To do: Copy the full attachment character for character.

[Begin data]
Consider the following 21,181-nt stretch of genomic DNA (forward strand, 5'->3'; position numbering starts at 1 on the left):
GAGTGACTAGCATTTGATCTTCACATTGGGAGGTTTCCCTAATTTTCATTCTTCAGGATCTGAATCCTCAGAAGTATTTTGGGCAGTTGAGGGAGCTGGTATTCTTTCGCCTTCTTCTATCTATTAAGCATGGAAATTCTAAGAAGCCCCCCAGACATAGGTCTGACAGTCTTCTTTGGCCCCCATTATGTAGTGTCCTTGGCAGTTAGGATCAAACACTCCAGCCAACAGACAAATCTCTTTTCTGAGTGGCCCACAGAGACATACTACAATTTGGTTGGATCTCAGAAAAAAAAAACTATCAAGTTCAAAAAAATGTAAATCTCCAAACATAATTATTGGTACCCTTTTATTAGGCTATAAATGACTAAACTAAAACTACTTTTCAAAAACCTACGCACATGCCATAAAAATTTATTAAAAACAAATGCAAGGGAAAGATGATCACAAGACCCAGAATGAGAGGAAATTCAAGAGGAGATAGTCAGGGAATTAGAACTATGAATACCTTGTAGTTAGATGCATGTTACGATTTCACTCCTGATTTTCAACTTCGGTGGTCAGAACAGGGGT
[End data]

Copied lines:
Consider the following 21,181-nt stretch of genomic DNA (forward strand, 5'->3'; position numbering starts at 1 on the left):
GAGTGACTAGCATTTGATCTTCACATTGGGAGGTTTCCCTAATTTTCATTCTTCAGGATCTGAATCCTCAGAAGTATTTTGGGCAGTTGAGGGAGCTGGTATTCTTTCGCCTTCTTCTATCTATTAAGCATGGAAATTCTAAGAAGCCCCCCAGACATAGGTCTGACAGTCTTCTTTGGCCCCCATTATGTAGTGTCCTTGGCAGTTAGGATCAAACACTCCAGCCAACAGACAAATCTCTTTTCTGAGTGGCCCACAGAGACATACTACAATTTGGTTGGATCTCAGAAAAAAAAAACTATCAAGTTCAAAAAAATGTAAATCTCCAAACATAATTATTGGTACCCTTTTATTAGGCTATAAATGACTAAACTAAAACTACTTTTCAAAAACCTACGCACATGCCATAAAAATTTATTAAAAACAAATGCAAGGGAAAGATGATCACAAGACCCAGAATGAGAGGAAATTCAAGAGGAGATAGTCAGGGAATTAGAACTATGAATACCTTGTAGTTAGATGCATGTTACGATTTCACTCCTGATTTTCAACTTCGGTGGTCAGAACAGGGGT